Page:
As you may know, a Centre County Court of Common Pleas judge’s ordered that a lower court decision be vacated regarding The Cottages, a Toll Brothers development in Ferguson Township where I’m a supervisor. The original lower court decision found that the previous board had “committed an error of law” in regard to the planned residential development (PRD) plan for the Cottages in November 2015.
As the Centre Daily Times reports, “A group of residents filed an appeal against the board” and Judge Grine ruled last July that the supervisors had “committed an error of law by approving the final PRD plan.” The Toll Brothers appealed the ruling in August and that appeal was argued March 6. Now, the Commonwealth Court has ruled
“The (Municipalities Planning Code) expressly mandates that no appeal from final approval of a PRD plan is permitted where an appeal from tentative plan approval was not taken, except where the final plan deviates from the tentative plan. Objectors did not allege that the Final PRD Plan deviated from the Tentative Plan in their Notice of Appeal and, as a result, they failed to state a claim for which relief can be granted.” This ruling has raised the issue again and raised the temperature of many people in Ferguson Township and across the Centre Region.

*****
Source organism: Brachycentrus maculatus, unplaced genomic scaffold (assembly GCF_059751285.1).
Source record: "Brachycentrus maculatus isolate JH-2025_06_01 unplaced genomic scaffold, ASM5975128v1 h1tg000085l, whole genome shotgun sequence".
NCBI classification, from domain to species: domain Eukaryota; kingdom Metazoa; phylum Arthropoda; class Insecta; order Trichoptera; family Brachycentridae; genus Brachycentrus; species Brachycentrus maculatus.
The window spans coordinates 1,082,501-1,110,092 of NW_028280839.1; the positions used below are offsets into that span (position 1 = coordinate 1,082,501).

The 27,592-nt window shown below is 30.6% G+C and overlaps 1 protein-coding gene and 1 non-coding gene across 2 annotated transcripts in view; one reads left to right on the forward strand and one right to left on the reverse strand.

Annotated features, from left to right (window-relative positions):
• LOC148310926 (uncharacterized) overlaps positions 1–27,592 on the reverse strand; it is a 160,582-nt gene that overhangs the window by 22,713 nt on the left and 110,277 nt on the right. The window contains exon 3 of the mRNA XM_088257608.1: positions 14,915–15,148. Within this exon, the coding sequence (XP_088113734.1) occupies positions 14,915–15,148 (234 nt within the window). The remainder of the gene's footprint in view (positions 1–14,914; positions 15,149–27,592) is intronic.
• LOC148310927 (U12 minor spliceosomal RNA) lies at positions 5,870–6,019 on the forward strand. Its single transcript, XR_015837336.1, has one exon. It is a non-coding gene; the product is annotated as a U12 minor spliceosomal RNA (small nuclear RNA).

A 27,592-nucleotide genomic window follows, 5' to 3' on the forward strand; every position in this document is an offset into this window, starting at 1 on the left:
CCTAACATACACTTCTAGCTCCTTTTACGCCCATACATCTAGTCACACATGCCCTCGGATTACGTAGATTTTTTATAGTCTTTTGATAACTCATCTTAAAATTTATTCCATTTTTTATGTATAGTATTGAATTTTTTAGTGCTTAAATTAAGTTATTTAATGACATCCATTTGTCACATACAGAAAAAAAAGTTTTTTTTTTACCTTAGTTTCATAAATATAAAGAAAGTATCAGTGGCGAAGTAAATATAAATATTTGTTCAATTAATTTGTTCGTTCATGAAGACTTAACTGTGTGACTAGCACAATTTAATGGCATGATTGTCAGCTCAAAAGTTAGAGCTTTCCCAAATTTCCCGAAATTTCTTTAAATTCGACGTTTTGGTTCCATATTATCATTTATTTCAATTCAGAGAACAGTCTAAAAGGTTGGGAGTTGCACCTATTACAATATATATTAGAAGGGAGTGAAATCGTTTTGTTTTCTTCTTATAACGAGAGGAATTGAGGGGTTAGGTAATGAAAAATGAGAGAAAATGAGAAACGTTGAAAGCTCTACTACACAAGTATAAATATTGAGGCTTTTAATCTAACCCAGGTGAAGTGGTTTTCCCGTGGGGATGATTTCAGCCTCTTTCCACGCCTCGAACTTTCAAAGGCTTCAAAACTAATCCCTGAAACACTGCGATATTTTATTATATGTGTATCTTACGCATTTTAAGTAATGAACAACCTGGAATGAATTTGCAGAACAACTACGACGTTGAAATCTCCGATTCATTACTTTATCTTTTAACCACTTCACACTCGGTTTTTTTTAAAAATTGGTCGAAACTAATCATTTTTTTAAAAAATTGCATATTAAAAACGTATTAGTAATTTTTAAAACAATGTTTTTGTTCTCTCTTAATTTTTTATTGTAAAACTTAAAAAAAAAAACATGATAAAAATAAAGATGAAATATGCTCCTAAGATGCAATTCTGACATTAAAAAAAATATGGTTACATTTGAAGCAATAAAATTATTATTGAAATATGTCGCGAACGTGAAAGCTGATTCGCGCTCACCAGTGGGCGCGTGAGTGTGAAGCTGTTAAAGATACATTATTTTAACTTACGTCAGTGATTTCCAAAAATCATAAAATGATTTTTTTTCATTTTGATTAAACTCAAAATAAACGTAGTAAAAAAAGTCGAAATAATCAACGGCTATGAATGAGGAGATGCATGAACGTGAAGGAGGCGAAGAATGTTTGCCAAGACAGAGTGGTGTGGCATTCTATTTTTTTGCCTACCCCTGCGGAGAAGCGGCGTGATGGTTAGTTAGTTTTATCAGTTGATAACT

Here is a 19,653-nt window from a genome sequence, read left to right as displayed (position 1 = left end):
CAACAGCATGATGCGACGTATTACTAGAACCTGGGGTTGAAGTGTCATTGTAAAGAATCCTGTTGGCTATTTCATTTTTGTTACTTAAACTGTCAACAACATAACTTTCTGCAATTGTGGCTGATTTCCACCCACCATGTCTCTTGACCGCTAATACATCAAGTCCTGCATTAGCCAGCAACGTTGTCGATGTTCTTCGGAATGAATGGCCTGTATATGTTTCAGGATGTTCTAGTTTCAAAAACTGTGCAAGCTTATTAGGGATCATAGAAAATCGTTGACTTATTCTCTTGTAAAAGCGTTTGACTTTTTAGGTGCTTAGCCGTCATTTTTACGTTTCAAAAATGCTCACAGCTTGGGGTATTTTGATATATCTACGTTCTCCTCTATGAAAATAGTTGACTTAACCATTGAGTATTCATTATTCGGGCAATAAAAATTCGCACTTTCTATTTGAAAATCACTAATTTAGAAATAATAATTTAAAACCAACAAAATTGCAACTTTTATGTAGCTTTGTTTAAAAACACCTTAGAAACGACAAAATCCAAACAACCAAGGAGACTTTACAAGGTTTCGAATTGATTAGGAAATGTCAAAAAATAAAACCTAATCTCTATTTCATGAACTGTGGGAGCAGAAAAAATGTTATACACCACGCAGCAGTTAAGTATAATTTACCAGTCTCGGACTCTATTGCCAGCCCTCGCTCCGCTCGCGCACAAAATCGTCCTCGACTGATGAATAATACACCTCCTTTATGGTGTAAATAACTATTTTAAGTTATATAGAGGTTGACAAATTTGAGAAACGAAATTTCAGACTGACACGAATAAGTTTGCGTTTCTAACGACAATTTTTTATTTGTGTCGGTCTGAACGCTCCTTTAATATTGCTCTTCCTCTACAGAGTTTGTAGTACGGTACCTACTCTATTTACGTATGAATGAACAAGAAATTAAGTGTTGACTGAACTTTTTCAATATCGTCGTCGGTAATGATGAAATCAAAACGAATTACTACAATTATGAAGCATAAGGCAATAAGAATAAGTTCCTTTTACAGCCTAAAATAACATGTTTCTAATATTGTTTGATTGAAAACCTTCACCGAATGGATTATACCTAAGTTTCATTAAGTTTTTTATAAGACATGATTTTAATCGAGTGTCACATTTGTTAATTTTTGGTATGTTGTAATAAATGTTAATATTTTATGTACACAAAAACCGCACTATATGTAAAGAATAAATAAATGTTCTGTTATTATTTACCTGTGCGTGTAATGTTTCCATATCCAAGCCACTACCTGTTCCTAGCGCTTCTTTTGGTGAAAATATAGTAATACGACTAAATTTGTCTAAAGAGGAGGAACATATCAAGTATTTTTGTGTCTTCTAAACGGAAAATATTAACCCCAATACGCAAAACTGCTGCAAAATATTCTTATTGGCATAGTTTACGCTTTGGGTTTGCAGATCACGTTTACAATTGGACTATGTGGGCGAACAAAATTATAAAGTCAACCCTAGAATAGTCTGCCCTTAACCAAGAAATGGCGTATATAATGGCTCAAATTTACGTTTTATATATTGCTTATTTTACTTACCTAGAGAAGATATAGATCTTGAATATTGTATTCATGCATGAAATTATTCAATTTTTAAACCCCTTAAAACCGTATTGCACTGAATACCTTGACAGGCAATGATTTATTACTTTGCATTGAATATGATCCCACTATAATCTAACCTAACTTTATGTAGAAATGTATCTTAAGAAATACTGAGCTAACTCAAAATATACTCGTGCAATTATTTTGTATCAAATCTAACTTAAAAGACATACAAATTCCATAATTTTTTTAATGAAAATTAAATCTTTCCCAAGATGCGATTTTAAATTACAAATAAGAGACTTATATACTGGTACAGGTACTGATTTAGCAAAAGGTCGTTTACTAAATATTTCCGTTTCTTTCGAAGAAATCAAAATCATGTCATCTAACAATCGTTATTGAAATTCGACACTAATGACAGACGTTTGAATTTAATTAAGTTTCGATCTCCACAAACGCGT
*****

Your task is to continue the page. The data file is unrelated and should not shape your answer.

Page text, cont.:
Part of why I ran for the board was because of The Cottages–or as I’ve called them “The Boxes”–in particular. As I’ve written before,
I will not concede this development’s inevitability until it happnes. At the same time we need to work toward making it not just less bad, but an actual improvement of the land. This will only happen if we foster and nurture it towards ecological and sustainable design. Work to make every available nook into a water-filtering, air-scrubbing, thermally-regulating, and habitat-restoring niche. Then, let’s move all this initiative and momentum into future ordinances in Ferguson and the surrounding area to build a case for cautious, steady, and biophilic development.
What does that mean today?
The Cottages are a new domino that will initiate more pressure on the growth boundary and the Harter Thomas well field and Slab Cabin Run. They do not, however, present an imminent threat to the wells today. They present a looming longer-term threat, a threat that is in a way more insidious. I want this development stopped but I want to be honest in my fight.